Barry Colman’s Hotere collection sells for $250,000

Vive Aramoana: Painting by Ralph Hotere fetches $183,000 at auction

Former National Business Review publisher Barry Colman’s rare collection of Ralph Hotere paintings fetched $250,000 at auction last night.

The  flagship piece, Vive Aramoana, sold for $183,000, beyond the estimated $140,000 to $160,000 price range, at the International Art Centre in Parnell.

A political statement, Vive Aramoana recognised victory in the fight to stop an aluminium smelter being built at Aramoana, north of Dunedin, more than 30 years ago.

Mr Colman bought the piece in 2002 for $210,000 – a then-record price for a piece by a living New Zealand artist.

The collection of 11 Hotere works was displayed at the historic Carey’s Bay Hotel in Port Chalmers, north of Dunedin, which Mr Colman used to own with his late wife Cushla Martini.

Mr Hotere, considered one of New Zealand’s most important artists, lived in Otago for many years and used to frequent the Carey’s Bay Hotel for a drink.

The collection remained at the hotel on loan after Mr Colman sold the business in 2008.

When they were removed in 2009 some, including Vive Aramoana, were installed in the offices of the National Business Review in Auckland.

International Art Centre director Richard Thompson says it is rare for such a significant collection of Hotere’s works to come on the market.

The full collection from Carey Bay Hotel was sold, with spirited bidding for each painting.

Two further Hotere works, unsold at auction, are under negotiation for sale.

“Hotere works have an allure to them that makes them very powerful,” he says.

“Ralph Hotere is a very fine painter of exceptional talent but has always been reluctant to talk about his work. He prefers people to make up their own mind without influence from him.”

Prices for Hotere works have been steady for a few years but last night’s auction had reinvigorated interest in his works, Mr Thomson says.

Mr Hotere, 81, was made a member of the Order of New Zealand last year.

The International Art Centre’s sale of 140 works fetched total sales of more than $1 million.

An oil on canvas by Charles Frederick Goldie, Relics of a Bygone Age, Mere Werohia, 1933, sold for $284,000, above its predicted sale price.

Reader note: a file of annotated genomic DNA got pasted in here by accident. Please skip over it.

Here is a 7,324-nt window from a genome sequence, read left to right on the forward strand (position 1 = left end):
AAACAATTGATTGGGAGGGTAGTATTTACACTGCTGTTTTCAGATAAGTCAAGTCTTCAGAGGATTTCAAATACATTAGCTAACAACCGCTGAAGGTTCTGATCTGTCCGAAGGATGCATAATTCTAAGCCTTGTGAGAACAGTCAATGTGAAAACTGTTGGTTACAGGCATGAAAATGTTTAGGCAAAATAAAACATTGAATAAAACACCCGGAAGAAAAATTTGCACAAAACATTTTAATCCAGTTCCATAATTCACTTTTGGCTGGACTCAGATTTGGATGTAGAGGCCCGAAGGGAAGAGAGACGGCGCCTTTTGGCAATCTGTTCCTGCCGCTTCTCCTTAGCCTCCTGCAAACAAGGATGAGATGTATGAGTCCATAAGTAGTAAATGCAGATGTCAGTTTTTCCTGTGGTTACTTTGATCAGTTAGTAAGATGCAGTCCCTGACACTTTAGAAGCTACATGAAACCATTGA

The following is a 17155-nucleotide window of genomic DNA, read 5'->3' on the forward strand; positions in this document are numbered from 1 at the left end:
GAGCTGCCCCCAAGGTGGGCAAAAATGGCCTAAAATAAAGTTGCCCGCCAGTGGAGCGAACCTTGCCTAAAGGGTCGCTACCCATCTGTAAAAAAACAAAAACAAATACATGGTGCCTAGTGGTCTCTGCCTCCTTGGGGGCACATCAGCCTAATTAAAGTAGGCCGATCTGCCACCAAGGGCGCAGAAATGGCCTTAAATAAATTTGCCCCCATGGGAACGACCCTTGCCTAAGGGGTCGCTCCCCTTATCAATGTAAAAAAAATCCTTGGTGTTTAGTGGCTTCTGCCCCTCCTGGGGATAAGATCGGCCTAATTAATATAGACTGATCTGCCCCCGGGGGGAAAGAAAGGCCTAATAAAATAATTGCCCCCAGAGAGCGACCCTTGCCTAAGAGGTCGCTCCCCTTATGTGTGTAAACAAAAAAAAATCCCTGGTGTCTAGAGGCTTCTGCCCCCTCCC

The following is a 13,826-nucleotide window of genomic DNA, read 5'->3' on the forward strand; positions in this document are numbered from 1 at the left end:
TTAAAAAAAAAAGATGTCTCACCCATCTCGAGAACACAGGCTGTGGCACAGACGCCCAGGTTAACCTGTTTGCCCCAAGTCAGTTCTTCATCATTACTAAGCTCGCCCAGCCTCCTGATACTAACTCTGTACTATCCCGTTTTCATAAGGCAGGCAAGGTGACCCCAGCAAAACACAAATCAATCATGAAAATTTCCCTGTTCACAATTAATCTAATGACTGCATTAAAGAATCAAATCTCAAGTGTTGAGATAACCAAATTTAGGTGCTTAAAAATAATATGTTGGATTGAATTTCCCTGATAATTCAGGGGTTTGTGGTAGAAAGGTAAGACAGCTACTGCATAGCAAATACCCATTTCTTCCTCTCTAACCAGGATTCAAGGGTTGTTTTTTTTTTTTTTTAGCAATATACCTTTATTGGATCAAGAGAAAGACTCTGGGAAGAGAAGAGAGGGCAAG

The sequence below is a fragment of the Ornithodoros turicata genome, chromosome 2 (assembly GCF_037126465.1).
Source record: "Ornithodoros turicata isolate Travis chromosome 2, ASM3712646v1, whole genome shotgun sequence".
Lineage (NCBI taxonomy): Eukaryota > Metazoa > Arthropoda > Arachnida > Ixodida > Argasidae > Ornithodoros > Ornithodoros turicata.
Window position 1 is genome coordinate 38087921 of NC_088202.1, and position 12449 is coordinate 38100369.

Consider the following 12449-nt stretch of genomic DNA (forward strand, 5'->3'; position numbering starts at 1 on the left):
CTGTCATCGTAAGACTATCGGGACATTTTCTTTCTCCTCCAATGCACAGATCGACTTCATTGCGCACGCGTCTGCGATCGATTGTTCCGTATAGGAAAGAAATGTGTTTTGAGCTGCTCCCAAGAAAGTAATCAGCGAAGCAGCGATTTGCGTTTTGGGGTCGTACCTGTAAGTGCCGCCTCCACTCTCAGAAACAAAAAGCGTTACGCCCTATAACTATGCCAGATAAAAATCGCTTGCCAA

An oil on canvas by Vera Cummings Patara Te Tuhi also fetched a record price of $20,000 – well beyond the predicted $8000 and $12,000.

The previous record price for a Vera Cummings painting was $18,500 at a sale at the International Art Centre earlier this year.

Mr Colman sold the National Business Review to its chief executive Todd Scott this year and remains a consultant to the business.

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$220k -> $183k over 10 years. Not a great investment.

I am sure he enjoyed having it on his wall. That is the main reason to buy art. Any increase is just a bonus.

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What a farce it has been, the drumming up of pseudo-art by the usual suspects – and the sidelining of those who really can paint.

If our judgment has to be evidence based, then Hotere paints no better than a four- or five-year-old ... as with Colin McCan't and the supremely untalented Toss Wollaston.

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I know. I had to endure one of the experts at an Auckland auction house waffling on about a piece of "work" by Hotere that consisted of no more than some childish daubs on a piece of corrugated iron.

It appears I was too stupid to appreciate the power and symbolism of this devastating critique of the colonial "hollycost".

It's a shame Barry has lost money on this but I am sure the new owner will lose plenty too as people wake up to this.

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Barry has always known when to sell. Hope that doesn't spoil a few weekends!

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Thanks Anonymous. You're quite right. The whisper is going round in the Fine Arts departments at the universities that it would be quite a good idea to get rid of any Colin McCahons or Woollstons as they may have been just a teeny little bit overrated( i.e. drummed up as geniuses by their protectors and marketers) and may not have been the Antipodean Michelangelos and Da Vincis of the supreme importance they were presented as

In other words, neither of these two ever showed any real evidence of even being competent artists.

It's quite funny really. Except if one doesn't think that fraud is terribly amusing.

Barry Colman has been very fortunate in his timing - the tide is turning on this nonsense.

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